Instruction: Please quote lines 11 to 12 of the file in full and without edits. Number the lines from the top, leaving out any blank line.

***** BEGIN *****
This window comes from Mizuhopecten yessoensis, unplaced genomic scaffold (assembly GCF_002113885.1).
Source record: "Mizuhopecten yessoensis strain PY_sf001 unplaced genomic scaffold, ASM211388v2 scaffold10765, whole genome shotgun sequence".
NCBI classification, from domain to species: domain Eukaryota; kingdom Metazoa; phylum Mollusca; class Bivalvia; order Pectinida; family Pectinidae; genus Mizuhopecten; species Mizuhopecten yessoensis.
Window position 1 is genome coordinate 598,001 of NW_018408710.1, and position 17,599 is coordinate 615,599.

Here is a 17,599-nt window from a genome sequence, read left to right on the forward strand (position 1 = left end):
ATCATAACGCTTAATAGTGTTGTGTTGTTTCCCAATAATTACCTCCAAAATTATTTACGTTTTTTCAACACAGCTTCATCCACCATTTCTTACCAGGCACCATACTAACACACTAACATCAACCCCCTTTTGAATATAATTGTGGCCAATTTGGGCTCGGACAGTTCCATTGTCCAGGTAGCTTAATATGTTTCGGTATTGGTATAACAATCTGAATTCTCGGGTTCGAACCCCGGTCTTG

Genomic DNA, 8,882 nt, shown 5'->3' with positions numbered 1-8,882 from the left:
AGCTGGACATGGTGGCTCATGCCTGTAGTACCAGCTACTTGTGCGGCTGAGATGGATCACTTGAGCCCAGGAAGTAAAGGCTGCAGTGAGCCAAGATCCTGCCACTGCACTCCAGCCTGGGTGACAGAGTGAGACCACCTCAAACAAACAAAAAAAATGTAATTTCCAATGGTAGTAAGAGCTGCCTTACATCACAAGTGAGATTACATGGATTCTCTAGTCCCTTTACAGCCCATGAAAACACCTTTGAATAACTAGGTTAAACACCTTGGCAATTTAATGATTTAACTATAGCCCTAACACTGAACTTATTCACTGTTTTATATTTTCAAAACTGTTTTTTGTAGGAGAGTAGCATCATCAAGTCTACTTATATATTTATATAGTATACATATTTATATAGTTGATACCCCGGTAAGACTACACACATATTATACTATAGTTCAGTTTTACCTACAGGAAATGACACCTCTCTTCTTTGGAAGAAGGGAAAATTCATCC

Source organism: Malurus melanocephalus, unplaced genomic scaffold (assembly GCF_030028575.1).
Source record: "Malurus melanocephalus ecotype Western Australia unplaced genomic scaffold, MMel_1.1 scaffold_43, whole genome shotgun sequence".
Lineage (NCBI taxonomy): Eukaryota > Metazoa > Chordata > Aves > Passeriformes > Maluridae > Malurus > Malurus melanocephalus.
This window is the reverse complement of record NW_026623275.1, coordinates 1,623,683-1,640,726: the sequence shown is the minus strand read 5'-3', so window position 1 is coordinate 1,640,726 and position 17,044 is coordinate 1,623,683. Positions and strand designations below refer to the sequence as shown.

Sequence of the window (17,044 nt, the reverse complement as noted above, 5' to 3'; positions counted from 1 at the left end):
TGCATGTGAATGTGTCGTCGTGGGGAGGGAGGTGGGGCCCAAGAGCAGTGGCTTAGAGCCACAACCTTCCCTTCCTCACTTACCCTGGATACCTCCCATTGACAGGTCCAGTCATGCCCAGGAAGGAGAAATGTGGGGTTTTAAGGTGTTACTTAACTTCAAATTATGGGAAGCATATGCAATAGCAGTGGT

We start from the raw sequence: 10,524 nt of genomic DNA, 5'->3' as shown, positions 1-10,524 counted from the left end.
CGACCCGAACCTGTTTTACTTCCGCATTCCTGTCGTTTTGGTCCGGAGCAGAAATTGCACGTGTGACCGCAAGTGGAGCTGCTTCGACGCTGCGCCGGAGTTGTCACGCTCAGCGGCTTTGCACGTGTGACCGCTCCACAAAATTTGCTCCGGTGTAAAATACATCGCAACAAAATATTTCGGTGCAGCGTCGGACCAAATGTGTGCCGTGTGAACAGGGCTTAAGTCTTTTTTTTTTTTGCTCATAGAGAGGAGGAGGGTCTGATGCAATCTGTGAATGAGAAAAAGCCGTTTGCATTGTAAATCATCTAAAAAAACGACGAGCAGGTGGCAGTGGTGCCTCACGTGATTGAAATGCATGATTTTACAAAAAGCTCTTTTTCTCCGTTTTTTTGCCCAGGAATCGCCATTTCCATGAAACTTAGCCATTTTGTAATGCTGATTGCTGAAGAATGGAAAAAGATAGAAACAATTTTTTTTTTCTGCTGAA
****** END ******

Lineage (NCBI taxonomy): Eukaryota > Metazoa > Chordata > Aves > Passeriformes > Maluridae > Malurus > Malurus melanocephalus.
This window is the reverse complement of record NW_026623275.1, coordinates 1,623,683-1,640,726: the sequence shown is the minus strand read 5'-3', so window position 1 is coordinate 1,640,726 and position 17,044 is coordinate 1,623,683. Positions and strand designations below refer to the sequence as shown.